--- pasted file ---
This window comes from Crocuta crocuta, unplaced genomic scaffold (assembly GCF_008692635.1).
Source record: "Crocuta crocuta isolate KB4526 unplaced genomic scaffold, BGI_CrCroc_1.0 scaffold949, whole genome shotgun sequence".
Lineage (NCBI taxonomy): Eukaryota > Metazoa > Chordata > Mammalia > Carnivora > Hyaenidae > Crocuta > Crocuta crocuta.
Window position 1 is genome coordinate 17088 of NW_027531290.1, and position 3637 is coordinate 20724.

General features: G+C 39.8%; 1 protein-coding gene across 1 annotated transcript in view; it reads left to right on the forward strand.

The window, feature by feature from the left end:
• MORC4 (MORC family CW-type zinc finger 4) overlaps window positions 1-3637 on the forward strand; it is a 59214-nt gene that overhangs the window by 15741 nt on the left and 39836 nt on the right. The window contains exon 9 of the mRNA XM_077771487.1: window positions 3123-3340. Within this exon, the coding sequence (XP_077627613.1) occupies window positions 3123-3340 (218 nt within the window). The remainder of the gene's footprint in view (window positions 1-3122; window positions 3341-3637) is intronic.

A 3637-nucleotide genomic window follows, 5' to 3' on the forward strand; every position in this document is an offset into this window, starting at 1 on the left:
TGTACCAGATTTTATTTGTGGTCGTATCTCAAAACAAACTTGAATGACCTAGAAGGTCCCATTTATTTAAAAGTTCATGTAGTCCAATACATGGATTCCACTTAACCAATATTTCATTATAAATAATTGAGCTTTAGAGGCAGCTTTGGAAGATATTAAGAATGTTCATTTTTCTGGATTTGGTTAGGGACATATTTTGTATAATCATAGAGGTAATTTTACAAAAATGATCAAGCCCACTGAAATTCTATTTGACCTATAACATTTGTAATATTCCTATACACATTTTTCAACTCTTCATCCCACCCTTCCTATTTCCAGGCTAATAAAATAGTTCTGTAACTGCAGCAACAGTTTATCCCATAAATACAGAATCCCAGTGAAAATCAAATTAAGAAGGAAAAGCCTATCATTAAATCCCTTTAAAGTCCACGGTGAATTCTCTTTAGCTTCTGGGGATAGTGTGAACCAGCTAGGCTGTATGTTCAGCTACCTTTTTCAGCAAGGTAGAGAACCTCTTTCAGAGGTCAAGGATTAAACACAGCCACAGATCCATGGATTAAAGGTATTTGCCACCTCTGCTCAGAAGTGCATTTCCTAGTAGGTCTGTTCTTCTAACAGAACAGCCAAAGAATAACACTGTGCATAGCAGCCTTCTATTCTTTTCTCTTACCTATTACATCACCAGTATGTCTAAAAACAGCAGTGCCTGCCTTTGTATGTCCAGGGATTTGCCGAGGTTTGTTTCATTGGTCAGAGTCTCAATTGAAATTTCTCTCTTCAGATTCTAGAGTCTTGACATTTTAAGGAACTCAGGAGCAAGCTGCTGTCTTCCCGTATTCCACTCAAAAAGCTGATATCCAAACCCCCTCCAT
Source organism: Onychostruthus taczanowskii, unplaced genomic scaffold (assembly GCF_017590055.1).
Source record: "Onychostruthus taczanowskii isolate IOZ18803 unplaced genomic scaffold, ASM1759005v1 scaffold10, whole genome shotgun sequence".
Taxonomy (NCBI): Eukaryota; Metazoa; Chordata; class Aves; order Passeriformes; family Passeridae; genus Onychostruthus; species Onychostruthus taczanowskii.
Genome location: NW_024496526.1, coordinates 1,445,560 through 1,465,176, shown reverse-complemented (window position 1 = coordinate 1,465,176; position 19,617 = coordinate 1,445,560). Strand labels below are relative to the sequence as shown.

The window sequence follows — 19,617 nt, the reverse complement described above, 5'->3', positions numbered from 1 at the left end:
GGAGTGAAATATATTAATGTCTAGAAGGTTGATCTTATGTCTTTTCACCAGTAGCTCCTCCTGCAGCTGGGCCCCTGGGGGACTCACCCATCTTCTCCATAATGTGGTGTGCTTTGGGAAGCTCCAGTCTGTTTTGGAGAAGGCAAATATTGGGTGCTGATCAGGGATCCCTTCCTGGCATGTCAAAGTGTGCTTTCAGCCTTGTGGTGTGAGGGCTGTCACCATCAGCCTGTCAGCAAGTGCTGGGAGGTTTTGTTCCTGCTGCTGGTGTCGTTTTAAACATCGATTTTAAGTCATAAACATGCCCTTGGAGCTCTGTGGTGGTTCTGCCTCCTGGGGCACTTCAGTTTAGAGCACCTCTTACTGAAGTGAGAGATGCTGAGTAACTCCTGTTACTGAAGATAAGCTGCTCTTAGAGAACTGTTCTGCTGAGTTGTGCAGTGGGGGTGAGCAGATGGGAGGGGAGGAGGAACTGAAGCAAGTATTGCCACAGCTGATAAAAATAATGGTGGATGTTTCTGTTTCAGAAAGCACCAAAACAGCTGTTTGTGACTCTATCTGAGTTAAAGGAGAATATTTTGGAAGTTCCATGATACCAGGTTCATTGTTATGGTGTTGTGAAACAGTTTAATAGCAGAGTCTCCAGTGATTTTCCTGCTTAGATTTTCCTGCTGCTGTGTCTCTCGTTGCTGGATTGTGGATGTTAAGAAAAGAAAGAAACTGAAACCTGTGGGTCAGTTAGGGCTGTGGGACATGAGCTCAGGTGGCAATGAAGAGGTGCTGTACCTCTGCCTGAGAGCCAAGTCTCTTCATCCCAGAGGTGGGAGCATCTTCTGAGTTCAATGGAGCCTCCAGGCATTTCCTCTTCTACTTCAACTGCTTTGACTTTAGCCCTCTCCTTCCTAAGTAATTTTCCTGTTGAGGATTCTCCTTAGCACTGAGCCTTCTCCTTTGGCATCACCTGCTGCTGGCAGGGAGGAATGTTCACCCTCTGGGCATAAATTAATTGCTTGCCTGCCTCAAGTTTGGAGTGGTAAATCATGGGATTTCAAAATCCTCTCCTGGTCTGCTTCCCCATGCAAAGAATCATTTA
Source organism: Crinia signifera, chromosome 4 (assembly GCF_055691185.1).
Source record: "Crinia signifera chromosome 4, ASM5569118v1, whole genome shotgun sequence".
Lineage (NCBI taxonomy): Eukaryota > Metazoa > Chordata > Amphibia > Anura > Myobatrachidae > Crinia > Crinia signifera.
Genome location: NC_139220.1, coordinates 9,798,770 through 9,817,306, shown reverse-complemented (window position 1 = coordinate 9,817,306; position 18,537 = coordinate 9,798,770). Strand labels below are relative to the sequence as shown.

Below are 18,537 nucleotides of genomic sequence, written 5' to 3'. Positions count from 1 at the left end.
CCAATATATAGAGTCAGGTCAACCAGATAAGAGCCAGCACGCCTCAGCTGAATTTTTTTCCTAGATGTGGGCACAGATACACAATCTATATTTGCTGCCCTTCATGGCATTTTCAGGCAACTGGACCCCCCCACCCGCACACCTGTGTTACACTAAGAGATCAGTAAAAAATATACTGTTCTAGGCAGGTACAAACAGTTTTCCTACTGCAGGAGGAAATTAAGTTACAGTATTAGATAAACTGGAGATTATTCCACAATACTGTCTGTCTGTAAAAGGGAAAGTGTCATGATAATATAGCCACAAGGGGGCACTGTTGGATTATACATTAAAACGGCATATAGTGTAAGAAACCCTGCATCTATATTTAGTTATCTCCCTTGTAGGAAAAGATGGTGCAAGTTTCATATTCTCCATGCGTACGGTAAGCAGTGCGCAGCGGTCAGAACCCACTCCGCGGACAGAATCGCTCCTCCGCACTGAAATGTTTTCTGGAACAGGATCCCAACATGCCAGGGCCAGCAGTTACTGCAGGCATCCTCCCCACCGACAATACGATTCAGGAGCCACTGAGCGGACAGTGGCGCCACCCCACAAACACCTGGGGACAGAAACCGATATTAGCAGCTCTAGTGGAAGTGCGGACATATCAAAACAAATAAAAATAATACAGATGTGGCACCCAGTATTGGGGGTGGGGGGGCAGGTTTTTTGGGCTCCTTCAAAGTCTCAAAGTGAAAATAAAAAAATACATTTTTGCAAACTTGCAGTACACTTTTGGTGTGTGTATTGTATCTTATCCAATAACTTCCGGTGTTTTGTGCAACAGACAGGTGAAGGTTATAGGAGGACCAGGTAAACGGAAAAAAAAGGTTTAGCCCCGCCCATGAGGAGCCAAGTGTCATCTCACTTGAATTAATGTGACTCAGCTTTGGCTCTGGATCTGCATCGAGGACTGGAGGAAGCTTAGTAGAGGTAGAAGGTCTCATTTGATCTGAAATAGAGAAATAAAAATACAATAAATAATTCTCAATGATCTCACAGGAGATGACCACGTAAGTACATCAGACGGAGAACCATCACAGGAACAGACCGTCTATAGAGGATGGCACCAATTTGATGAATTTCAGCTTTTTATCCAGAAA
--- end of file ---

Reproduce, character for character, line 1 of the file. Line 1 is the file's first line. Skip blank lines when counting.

This window comes from Crocuta crocuta, unplaced genomic scaffold (assembly GCF_008692635.1).